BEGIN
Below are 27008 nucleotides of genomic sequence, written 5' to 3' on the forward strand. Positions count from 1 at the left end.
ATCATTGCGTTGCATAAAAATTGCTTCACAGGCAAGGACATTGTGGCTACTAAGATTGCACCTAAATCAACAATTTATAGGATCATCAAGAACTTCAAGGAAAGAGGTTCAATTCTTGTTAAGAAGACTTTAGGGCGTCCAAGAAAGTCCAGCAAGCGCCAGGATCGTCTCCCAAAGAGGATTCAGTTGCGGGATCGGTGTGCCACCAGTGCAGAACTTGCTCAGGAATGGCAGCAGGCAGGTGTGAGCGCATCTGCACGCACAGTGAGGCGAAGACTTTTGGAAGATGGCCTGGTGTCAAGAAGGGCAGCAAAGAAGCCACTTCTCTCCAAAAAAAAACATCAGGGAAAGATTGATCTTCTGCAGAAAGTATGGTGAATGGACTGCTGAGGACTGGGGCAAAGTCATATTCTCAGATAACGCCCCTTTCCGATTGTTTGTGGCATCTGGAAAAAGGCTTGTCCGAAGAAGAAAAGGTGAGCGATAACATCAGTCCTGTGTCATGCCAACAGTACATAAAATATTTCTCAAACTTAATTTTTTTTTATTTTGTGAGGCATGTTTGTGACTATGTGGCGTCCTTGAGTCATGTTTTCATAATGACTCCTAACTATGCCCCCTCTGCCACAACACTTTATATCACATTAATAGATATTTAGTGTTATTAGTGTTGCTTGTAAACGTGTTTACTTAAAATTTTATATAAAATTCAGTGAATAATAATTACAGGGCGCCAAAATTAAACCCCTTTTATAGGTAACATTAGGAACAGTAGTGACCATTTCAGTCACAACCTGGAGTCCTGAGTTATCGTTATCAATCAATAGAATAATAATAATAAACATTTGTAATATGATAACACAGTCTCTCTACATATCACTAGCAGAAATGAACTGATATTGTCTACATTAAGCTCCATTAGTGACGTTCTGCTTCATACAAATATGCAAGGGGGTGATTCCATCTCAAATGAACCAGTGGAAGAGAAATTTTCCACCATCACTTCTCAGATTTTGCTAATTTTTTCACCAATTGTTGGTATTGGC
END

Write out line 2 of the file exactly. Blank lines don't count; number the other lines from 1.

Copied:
ATCATTGCGTTGCATAAAAATTGCTTCACAGGCAAGGACATTGTGGCTACTAAGATTGCACCTAAATCAACAATTTATAGGATCATCAAGAACTTCAAGGAAAGAGGTTCAATTCTTGTTAAGAAGACTTTAGGGCGTCCAAGAAAGTCCAGCAAGCGCCAGGATCGTCTCCCAAAGAGGATTCAGTTGCGGGATCGGTGTGCCACCAGTGCAGAACTTGCTCAGGAATGGCAGCAGGCAGGTGTGAGCGCATCTGCACGCACAGTGAGGCGAAGACTTTTGGAAGATGGCCTGGTGTCAAGAAGGGCAGCAAAGAAGCCACTTCTCTCCAAAAAAAAACATCAGGGAAAGATTGATCTTCTGCAGAAAGTATGGTGAATGGACTGCTGAGGACTGGGGCAAAGTCATATTCTCAGATAACGCCCCTTTCCGATTGTTTGTGGCATCTGGAAAAAGGCTTGTCCGAAGAAGAAAAGGTGAGCGATAACATCAGTCCTGTGTCATGCCAACAGTACATAAAATATTTCTCAAACTTAATTTTTTTTTATTTTGTGAGGCATGTTTGTGACTATGTGGCGTCCTTGAGTCATGTTTTCATAATGACTCCTAACTATGCCCCCTCTGCCACAACACTTTATATCACATTAATAGATATTTAGTGTTATTAGTGTTGCTTGTAAACGTGTTTACTTAAAATTTTATATAAAATTCAGTGAATAATAATTACAGGGCGCCAAAATTAAACCCCTTTTATAGGTAACATTAGGAACAGTAGTGACCATTTCAGTCACAACCTGGAGTCCTGAGTTATCGTTATCAATCAATAGAATAATAATAATAAACATTTGTAATATGATAACACAGTCTCTCTACATATCACTAGCAGAAATGAACTGATATTGTCTACATTAAGCTCCATTAGTGACGTTCTGCTTCATACAAATATGCAAGGGGGTGATTCCATCTCAAATGAACCAGTGGAAGAGAAATTTTCCACCATCACTTCTCAGATTTTGCTAATTTTTTCACCAATTGTTGGTATTGGC